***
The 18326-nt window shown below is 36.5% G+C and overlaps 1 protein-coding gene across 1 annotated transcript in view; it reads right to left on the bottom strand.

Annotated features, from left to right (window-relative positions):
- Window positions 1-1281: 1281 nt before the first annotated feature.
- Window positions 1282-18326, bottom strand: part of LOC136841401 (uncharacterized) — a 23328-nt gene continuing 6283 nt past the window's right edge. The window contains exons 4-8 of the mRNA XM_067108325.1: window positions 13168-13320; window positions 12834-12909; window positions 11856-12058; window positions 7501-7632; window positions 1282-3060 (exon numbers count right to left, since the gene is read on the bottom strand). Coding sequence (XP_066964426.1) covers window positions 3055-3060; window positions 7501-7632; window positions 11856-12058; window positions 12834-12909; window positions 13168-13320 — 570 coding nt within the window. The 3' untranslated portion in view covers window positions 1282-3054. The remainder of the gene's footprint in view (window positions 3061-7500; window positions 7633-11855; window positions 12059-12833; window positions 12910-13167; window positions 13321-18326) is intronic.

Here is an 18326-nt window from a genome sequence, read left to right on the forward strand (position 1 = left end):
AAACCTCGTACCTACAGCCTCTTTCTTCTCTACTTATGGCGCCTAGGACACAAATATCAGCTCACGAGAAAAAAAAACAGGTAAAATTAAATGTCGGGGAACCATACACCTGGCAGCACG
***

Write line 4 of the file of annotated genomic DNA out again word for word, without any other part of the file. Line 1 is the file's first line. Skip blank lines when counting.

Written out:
- Window positions 1282-18326, bottom strand: part of LOC136841401 (uncharacterized) — a 23328-nt gene continuing 6283 nt past the window's right edge. The window contains exons 4-8 of the mRNA XM_067108325.1: window positions 13168-13320; window positions 12834-12909; window positions 11856-12058; window positions 7501-7632; window positions 1282-3060 (exon numbers count right to left, since the gene is read on the bottom strand). Coding sequence (XP_066964426.1) covers window positions 3055-3060; window positions 7501-7632; window positions 11856-12058; window positions 12834-12909; window positions 13168-13320 — 570 coding nt within the window. The 3' untranslated portion in view covers window positions 1282-3054. The remainder of the gene's footprint in view (window positions 3061-7500; window positions 7633-11855; window positions 12059-12833; window positions 12910-13167; window positions 13321-18326) is intronic.